Streb beats Kisner in playoff to win RSM Classic

  • Golf
  • Monday, 23 Nov 2020

FILE PHOTO: Aug 27, 2017; Old Westbury, NY, USA; Robert Streb tees off on the 2nd hole during the final round of The Northern Trust golf tournament at Glen Oaks Club. Mandatory Credit: Dennis Schneidler-USA TODAY Sports

(Reuters) - Robert Streb birdied the second playoff hole to beat Kevin Kisner and win the RSM Classic on Sunday in a battle of past champions at Georgia's Sea Island Golf Club.

Streb, who claimed his only PGA Tour title at the RSM Classic in 2014, returned to the winner's circle in spectacular style as his approach on 18 left him with a tap-in birdie for the victory as Kisner, the 2015 champion, settled for par.

On both occasions Streb needed extra holes to get the job done, having seen off Brendon de Jonge and Will Mackenzie in a playoff in 2014.

"Obviously it (the approach shot) came out perfect. I knew I was going to need a little fortune to get close and I got (close)," said Streb. "It is nice to get another one knocked off, Kis (Kisner) played a great round today."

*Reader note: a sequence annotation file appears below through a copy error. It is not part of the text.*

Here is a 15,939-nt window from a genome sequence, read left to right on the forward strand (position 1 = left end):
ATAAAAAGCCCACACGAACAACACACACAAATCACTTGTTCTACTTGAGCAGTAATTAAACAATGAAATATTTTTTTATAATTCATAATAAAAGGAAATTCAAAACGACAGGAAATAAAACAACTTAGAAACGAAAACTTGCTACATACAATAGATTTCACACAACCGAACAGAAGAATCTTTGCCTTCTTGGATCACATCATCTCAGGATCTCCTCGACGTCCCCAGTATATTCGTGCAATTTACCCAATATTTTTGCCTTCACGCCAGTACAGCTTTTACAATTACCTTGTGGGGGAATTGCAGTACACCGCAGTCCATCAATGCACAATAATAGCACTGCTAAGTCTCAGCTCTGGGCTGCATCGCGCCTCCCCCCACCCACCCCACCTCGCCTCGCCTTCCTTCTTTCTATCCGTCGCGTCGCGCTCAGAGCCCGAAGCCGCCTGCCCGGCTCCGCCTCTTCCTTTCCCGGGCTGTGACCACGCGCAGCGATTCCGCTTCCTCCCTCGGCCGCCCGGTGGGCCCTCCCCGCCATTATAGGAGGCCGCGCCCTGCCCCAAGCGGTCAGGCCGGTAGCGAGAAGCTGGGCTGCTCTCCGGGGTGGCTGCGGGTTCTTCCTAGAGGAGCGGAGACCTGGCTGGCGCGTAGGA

Streb began the final round with a three-shot lead but started with six pars as several players mounted charges behind him, including Kisner who had four birdies on his outward nine and three more after the turn for a bogey free seven-under 63.

After Streb took only his second bogey of the tournament at the par four 13th, the 33-year-old found himself in a tie atop the leaderboard and then quickly trailing by one after a Kisner birdie at 15.

With fellow American Kisner in the clubhouse on 19-under 263 and a one-shot lead, Streb rolled in a pressure packed 11-foot birdie putt at 17 to move into a tie and then parred the last with his two-under 68 good enough to force a playoff.

Cameron Tringale closed with a bogey-free eight-under 62 to finish one back at 18-under while Austria's Bernd Wiesberger (63) and American Andrew Landry (64) finished two off the pace.

"Trying to run in front all day to me is sometimes a little hard because you're not necessarily pedal to the metal," said Streb. "Maybe I should have been, but just trying to kill the butterflies there the first couple of holes and get into it."

(Reporting by Steve Keating in Toronto; Editing by Ken Ferris)

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